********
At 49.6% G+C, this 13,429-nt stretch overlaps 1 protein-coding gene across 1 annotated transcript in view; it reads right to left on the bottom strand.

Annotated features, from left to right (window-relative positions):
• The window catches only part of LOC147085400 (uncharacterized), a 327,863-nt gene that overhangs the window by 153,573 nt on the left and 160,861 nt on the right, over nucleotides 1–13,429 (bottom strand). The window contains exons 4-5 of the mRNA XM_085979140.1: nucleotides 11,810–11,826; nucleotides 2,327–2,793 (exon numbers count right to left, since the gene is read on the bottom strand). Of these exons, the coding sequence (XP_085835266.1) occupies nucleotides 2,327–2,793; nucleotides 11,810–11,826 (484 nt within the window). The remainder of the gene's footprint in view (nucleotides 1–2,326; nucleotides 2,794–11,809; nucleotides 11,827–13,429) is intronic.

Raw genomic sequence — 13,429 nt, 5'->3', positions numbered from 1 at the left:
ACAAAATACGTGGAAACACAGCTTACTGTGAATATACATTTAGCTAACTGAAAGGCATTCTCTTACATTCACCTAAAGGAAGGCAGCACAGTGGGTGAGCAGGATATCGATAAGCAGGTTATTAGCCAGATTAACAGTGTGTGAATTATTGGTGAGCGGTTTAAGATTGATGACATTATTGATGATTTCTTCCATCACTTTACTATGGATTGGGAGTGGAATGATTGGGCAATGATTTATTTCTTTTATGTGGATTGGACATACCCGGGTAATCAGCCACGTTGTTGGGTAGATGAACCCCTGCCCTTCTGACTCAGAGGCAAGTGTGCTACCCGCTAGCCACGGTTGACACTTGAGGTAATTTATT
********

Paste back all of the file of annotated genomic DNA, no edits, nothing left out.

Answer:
At 49.6% G+C, this 13,429-nt stretch overlaps 1 protein-coding gene across 1 annotated transcript in view; it reads right to left on the bottom strand.

Annotated features, from left to right (window-relative positions):
• The window catches only part of LOC147085400 (uncharacterized), a 327,863-nt gene that overhangs the window by 153,573 nt on the left and 160,861 nt on the right, over nucleotides 1–13,429 (bottom strand). The window contains exons 4-5 of the mRNA XM_085979140.1: nucleotides 11,810–11,826; nucleotides 2,327–2,793 (exon numbers count right to left, since the gene is read on the bottom strand). Of these exons, the coding sequence (XP_085835266.1) occupies nucleotides 2,327–2,793; nucleotides 11,810–11,826 (484 nt within the window). The remainder of the gene's footprint in view (nucleotides 1–2,326; nucleotides 2,794–11,809; nucleotides 11,827–13,429) is intronic.

Raw genomic sequence — 13,429 nt, 5'->3', positions numbered from 1 at the left:
ACAAAATACGTGGAAACACAGCTTACTGTGAATATACATTTAGCTAACTGAAAGGCATTCTCTTACATTCACCTAAAGGAAGGCAGCACAGTGGGTGAGCAGGATATCGATAAGCAGGTTATTAGCCAGATTAACAGTGTGTGAATTATTGGTGAGCGGTTTAAGATTGATGACATTATTGATGATTTCTTCCATCACTTTACTATGGATTGGGAGTGGAATGATTGGGCAATGATTTATTTCTTTTATGTGGATTGGACATACCCGGGTAATCAGCCACGTTGTTGGGTAGATGAACCCCTGCCCTTCTGACTCAGAGGCAAGTGTGCTACCCGCTAGCCACGGTTGACACTTGAGGTAATTTATT